The reports of Mariano Rivera’s signing last night were accompanied by brief asides that he turned down other offers from other teams. So who were they? Jon Heyman is the only one I’ve seen naming names. He says the Angels and — get this — the Red Sox were involved. Heyman says they each offered three-year deals.
The Angels I could sort of see. It would have been a crazy, splashy move Arte Moreno would have gotten off on and it’s not like Fernando Rodney is so firmly ensconced in the closer’s job.
But the Red Sox? I realize that Jonathan Papelbon’s stock is at an all-time low, but the Sox did end up tendering him a contract so they believe he has some value. More to the point, though, is that they have a closer-in-waiting in Daniel Bard. Why would they want to block him for three years? And why would they want to spend $45 million or more on a relief pitcher anyway? If they were wired like that they would have extended Papelbon a few years ago rather than be content to go year-to-year with him in arbitration. If any team is aware that you don’t go long on your bullpen, it’s the Red Sox.
I have to think that the Red Sox stuff is either not true or, at the most, is one of those instances we hear about from time to time about the Yankees and Red Sox just trying to make life difficult for one another.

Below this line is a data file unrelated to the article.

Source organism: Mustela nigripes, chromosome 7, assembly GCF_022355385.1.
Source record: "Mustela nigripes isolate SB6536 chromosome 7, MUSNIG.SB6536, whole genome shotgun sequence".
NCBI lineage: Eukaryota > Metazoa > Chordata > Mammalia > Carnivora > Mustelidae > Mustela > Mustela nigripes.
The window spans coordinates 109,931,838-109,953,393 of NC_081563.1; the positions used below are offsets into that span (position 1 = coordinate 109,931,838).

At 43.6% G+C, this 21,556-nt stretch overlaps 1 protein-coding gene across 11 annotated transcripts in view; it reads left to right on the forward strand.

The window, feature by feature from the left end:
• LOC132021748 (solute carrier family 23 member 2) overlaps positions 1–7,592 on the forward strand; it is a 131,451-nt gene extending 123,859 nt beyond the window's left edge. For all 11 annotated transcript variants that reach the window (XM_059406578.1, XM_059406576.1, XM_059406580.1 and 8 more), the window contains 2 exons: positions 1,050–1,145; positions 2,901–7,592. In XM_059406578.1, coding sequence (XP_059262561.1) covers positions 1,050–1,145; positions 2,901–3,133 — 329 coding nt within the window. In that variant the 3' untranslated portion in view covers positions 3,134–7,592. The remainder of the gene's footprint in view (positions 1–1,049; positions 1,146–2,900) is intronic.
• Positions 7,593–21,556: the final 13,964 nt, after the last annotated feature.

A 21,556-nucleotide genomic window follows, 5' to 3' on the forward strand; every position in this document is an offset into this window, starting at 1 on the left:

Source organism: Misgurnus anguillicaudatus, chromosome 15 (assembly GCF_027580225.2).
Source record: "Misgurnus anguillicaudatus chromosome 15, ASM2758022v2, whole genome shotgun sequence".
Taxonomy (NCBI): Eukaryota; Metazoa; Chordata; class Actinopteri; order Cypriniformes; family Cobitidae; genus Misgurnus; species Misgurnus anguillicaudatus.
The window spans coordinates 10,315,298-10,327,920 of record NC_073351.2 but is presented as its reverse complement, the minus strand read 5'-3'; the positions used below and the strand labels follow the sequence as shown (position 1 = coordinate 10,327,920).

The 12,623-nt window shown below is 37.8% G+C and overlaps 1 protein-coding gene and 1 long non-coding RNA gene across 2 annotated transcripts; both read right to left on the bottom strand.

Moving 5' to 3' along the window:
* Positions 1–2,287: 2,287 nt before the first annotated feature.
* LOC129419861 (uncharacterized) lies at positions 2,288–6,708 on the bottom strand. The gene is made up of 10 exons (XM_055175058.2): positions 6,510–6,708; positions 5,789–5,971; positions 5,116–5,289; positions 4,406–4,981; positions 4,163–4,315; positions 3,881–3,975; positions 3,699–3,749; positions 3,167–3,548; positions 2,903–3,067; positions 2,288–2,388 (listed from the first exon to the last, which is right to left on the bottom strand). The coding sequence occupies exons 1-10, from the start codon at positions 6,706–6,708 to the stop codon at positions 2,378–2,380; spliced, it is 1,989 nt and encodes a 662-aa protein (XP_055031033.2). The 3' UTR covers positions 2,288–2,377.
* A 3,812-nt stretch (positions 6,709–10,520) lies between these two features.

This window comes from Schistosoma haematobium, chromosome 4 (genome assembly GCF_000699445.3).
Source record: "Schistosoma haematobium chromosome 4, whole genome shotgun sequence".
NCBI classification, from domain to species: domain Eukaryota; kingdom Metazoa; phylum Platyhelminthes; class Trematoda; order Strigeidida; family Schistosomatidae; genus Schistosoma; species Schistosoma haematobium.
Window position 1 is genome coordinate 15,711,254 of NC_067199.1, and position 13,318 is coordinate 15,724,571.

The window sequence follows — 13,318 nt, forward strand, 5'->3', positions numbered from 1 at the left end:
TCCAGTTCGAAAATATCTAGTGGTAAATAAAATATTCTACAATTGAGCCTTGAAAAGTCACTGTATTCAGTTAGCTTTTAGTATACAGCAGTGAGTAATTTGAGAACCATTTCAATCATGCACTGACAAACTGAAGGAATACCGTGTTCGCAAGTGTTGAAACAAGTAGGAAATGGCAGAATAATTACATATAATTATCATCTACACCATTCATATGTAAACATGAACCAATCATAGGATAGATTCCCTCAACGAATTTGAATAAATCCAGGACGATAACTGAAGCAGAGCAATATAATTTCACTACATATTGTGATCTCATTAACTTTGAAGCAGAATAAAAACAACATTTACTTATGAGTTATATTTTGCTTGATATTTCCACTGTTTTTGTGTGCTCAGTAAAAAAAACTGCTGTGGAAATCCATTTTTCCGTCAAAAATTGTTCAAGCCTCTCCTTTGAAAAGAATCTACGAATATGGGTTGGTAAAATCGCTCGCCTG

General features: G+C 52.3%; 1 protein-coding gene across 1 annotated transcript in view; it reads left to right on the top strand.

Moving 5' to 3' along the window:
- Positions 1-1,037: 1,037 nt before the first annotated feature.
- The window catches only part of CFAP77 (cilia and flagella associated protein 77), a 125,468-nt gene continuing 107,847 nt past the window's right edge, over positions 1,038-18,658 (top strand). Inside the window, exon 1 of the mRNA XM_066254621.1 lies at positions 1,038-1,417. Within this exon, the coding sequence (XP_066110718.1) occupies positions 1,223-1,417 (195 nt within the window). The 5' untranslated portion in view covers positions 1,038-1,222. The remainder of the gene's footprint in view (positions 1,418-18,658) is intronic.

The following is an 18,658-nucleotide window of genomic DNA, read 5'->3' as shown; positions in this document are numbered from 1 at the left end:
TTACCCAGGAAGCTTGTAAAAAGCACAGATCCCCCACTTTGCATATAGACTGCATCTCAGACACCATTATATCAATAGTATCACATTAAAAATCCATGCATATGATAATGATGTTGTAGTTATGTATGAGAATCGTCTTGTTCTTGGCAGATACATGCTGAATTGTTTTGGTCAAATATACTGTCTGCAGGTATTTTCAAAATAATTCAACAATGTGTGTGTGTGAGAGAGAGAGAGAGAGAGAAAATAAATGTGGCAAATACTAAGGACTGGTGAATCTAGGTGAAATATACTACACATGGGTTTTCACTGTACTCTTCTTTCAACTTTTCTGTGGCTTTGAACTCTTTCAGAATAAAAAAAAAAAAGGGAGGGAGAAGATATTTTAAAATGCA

Indians second baseman Jason Kipnis tweeted on Sunday, “Got a little too close to [Francisco Lindor] during the celebration!! Freak accident but should be good to go by Tuesday! #cantkeepmeoutofthisgame!”
Per MLB.com’s Jordan Bastian, manager Terry Francona said Kipnis is dealing with a low ankle sprain, but he’s expected to be ready to go when the World Series begins on Tuesday. Kipnis went through fielding drills on Sunday.
Kipnis is hitting .167/.219/.367 with a pair of homers and four RBI in eight games this postseason.
Bob Nightengale of USA TODAY Sports reports that Indians manager Terry Francona has set his starting rotation for the first three games of the World Series against the Cubs. Corey Kluber will start Game One, followed by Trevor Bauer and Josh Tomlin for Games Two and Three, respectively.
Kluber, the ace of the staff, has had a terrific postseason. He’s made three starts with a 0.98 ERA and a 20/7 K/BB ratio in 18 1/3 innings. The Indians won two of his starts — Game Two of the ALDS and Game 1 of the ALCS.
Bauer was unable to make it out of the first inning of his ALCS Game 3 start against the Blue Jays after the stitches on his pinky opened up and caused blood to pour out. He suffered the injury repairing one of his drones, which he builds as a hobby. Bauer insists he’ll be good to go in Game Two, though he also insisted that the injury wouldn’t be an impediment against the Jays.
Tomlin has made two solid starts for the Indians, allowing a total of three runs over 10 2/3 innings. The Indians won both games he started, Game 3 of the ALDS and Game 2 of the ALCS. MLB.com’s Jordan Bastian notes that if Bauer can’t go in Game Two, Tomlin will be moved up to start in his place.